|ascp: Transferring from the Command Line|
File checksums are useful for trouble-shooting file corruption, allowing you to determine at what point in the transfer file corruption occurred. Aspera servers can report source file checksums that are calculated on-the-fly during transfer and then sent from the source to the destination. To do so, the transfer must meet both of the following requirements:
The user on the destination can calculate a checksum for the received file and compare it (manually or programmatically) to the checksum reported by the sender. The checksum reported by the source can be retrieved in the destination logs, a manifest file, in Aspera Console, or as an environment variable. Instructions for comparing checksums follow the instructions for enabling checksum reporting.
Checksum reporting is disabled by default. You can enable and configure checksum reporting on the server by using the following methods:
Command-line options override the settings in aspera.conf and the GUI.
|Enable checksum reporting and specify the type of checksum to calculate for
Note: The default value for the ascp option is none, in which case the reported checksum is the one configured on the server, if any.
|The file manifest is a file that contains a list of content that was
transferred in a transfer session. The file name of the file manifest is
automatically generated from the transfer session ID.
When set to none, no file manifest is created. (Default)
When set to text, a text file is generated that lists all files in each transfer session.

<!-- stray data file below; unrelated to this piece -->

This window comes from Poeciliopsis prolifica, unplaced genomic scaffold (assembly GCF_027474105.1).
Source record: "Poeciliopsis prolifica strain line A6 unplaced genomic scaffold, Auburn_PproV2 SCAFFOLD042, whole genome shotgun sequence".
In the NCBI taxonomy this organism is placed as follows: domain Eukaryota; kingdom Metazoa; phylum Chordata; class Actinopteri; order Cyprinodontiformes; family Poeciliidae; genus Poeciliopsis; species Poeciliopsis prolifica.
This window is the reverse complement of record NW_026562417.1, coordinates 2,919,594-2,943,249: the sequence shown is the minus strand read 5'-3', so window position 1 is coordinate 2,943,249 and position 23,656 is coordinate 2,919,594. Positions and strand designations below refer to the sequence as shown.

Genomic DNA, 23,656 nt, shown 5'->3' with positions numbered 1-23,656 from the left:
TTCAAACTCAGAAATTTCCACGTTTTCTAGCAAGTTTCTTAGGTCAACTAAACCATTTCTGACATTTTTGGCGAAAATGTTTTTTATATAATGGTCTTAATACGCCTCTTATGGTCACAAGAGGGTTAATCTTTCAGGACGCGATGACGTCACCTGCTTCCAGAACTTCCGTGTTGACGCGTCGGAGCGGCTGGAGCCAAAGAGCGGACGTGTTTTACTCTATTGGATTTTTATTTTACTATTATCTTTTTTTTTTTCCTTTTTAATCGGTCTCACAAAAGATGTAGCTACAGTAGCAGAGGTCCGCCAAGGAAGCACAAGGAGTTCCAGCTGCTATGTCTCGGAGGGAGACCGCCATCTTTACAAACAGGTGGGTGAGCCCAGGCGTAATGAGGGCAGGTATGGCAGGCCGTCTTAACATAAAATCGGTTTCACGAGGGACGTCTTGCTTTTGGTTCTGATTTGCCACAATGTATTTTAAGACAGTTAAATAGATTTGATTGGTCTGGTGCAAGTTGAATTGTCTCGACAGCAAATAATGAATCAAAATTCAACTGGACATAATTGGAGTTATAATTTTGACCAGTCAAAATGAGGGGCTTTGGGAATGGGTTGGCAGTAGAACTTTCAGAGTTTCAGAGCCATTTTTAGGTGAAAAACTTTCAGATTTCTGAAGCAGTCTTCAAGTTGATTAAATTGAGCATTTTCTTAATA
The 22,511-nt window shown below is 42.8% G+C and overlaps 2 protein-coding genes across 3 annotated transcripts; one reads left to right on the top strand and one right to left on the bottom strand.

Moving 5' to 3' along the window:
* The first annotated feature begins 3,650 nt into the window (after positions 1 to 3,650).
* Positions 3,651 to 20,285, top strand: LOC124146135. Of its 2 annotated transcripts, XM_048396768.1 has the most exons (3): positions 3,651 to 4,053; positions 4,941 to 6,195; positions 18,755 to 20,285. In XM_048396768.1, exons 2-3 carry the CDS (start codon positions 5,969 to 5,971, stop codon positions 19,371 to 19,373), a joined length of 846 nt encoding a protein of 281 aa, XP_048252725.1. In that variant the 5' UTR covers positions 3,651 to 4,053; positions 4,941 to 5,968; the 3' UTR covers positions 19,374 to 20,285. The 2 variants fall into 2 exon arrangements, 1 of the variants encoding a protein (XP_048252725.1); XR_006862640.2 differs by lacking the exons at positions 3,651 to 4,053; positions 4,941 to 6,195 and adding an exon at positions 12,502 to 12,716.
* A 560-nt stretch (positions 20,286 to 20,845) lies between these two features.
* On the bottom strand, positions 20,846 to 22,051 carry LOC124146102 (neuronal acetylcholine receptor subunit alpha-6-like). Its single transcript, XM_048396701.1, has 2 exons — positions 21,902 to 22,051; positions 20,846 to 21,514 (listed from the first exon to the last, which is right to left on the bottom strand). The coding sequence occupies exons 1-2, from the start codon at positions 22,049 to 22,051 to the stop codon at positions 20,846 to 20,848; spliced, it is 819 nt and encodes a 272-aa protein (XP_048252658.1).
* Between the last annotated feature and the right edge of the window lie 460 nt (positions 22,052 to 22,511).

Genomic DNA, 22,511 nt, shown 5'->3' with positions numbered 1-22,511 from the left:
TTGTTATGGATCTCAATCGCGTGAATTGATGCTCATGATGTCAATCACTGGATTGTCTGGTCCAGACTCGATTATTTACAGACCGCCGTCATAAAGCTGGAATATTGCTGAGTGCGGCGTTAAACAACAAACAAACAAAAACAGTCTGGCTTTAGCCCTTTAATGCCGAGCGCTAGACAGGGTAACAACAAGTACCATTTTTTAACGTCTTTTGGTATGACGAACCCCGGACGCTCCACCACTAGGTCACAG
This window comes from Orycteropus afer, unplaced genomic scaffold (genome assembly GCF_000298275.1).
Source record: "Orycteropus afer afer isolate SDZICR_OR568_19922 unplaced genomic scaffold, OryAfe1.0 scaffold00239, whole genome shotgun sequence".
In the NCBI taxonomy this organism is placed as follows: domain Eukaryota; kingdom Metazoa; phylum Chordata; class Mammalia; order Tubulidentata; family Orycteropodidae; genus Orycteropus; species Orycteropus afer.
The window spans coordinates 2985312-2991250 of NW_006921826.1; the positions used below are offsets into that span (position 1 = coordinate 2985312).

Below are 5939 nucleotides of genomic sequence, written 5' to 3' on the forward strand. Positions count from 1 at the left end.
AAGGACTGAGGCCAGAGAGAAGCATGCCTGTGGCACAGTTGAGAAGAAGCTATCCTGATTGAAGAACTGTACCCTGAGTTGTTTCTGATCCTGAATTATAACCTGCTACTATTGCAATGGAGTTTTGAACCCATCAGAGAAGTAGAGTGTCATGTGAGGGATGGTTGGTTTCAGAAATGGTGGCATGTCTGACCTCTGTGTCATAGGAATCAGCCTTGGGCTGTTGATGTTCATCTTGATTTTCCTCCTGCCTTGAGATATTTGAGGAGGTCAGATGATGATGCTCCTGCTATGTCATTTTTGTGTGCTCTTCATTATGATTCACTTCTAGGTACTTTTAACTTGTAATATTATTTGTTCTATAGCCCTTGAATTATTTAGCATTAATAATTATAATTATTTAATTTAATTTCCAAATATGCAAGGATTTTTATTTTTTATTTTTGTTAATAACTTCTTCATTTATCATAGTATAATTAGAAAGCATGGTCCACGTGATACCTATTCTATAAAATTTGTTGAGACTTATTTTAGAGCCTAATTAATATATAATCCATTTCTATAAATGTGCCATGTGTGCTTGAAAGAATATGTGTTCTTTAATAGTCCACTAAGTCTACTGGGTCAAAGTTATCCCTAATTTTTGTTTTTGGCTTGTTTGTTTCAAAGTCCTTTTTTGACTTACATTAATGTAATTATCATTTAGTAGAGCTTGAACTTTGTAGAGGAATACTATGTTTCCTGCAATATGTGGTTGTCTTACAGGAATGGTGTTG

|The location where manifest files are written. The location can be an
absolute path or a path relative to the transfer user's home directory. If
no path is specified (default), the file is generated under the destination
path at the receiver, and under the first source path at the sender.
Note: File manifests can be stored only locally. Thus, if you are using S3 or other non-local storage, you must specify a local manifest path.
To enable checksum reporting, run the following asconfigurator command:
# asconfigurator -x "set_node_data;file_checksum,checksum"
To enable and configure the file manifest where checksum report data is stored, run the following commands:
# asconfigurator -x "set_node_data;file_manifest,text" # asconfigurator -x "set_node_data;file_manifest_path,filepath"
These commands create lines in aspera.conf as shown in the following example, where checksum type is md5, file manifest is enabled, and the path is /tmp.
<file_system> ... <file_checksum>md5</file_checksum> <file_manifest>text</file_manifest> <file_manifest_path>/tmp</file_manifest_path> ... </file_system>
To enable checksum reporting on a per-transfer-session basis, run ascp with the --file-checksum=hash option, where hash is sha1, md5, sha-512, sha-384, sha-256, or none (the default).
Enable the manifest with the option --file-manifest=output where output is either text or none. You can set the path to the manifest file with the option --file-manifest-path=path.
# ascp --file-checksum=md5 --file-manifest=text --file-manifest-path=/tmp file email@example.com:/destination_path
An alternative to enabling and configuring the file manifest to collect checksum reporting is to set up a pre/post-processing script to report the values.
The checksum of a transferred file is stored in the pre/post environment variable FILE_CSUM, which can be used in pre/post scripts to output file checksums. For example, the following script outputs the checksum to the file /tmp/cksum.log:
#!/bin/bash if [ $TYPE == File ]; then if [ $STARTSTOP == Stop ]; then echo "The file is: $FILE" >> /tmp/cksum.log echo "The file checksum is: $FILE_CSUM" >> /tmp/cksum.log chmod 777 $FILE fi fi
For information on pre- and post-processing scripts and environment variables, see IBM Aspera Enterprise Server Admin Guide: Testing and Optimizing Transfer Performance.
If you open a file that you downloaded with Aspera and find that it is corrupted, you can determine when the corruption occurred by comparing the checksum that is reported by Aspera to the checksums of the files on the destination and on the source.
# md5sum filepath
> CertUtil -hashfile filepath MD5
$ md5 filepath
# md5sum filepath
# csum -h MD5 filepath
# digest -a md5 -v filepath